Nominations are now being accepted for the Chevron Conservation Awards, the oldest privately sponsored program of its kind in the United States. The $1,000 awards will recognize 10 professionals, 10 citizen volunteers, and five nonprofit organizations working to enhance U.S. air, water, land, and wildlife resources. The awards, to be presented in May, include a bronze plaque and a trip to Washington, D.C., for the presentation.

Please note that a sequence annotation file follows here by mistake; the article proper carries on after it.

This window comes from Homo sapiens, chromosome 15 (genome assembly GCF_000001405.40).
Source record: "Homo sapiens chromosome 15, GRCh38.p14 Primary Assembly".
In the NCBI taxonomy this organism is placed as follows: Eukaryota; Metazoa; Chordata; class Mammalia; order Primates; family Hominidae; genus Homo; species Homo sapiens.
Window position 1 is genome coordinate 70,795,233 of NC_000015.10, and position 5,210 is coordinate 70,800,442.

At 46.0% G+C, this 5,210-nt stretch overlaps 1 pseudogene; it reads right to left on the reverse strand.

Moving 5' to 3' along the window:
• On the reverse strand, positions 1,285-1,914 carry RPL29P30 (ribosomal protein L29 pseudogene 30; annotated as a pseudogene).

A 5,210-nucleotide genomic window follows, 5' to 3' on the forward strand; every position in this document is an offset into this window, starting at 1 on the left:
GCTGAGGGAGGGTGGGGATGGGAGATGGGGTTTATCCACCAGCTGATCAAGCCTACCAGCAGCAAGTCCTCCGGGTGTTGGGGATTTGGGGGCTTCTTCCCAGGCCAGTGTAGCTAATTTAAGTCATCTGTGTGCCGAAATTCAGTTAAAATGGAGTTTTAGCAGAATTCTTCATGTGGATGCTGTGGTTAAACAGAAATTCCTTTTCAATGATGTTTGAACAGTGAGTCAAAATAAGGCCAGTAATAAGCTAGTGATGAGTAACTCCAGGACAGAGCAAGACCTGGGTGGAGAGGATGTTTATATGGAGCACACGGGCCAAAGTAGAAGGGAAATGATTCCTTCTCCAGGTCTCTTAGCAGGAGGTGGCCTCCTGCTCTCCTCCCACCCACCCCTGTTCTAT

The awards are important because "they attempt to recognize people [working] on projects that, for one reason or other, are extremely successful on a local or regional basis, but haven't been well known nationally," says Joseph S. Larson, director of the Environmental Institute at the University of Massachusetts, Amherst. One of the benefits of the award is that the winners are "given publicity across the nation," says Larson, who won a Chevron Award last year for developing models for assessing fresh-water wetlands.
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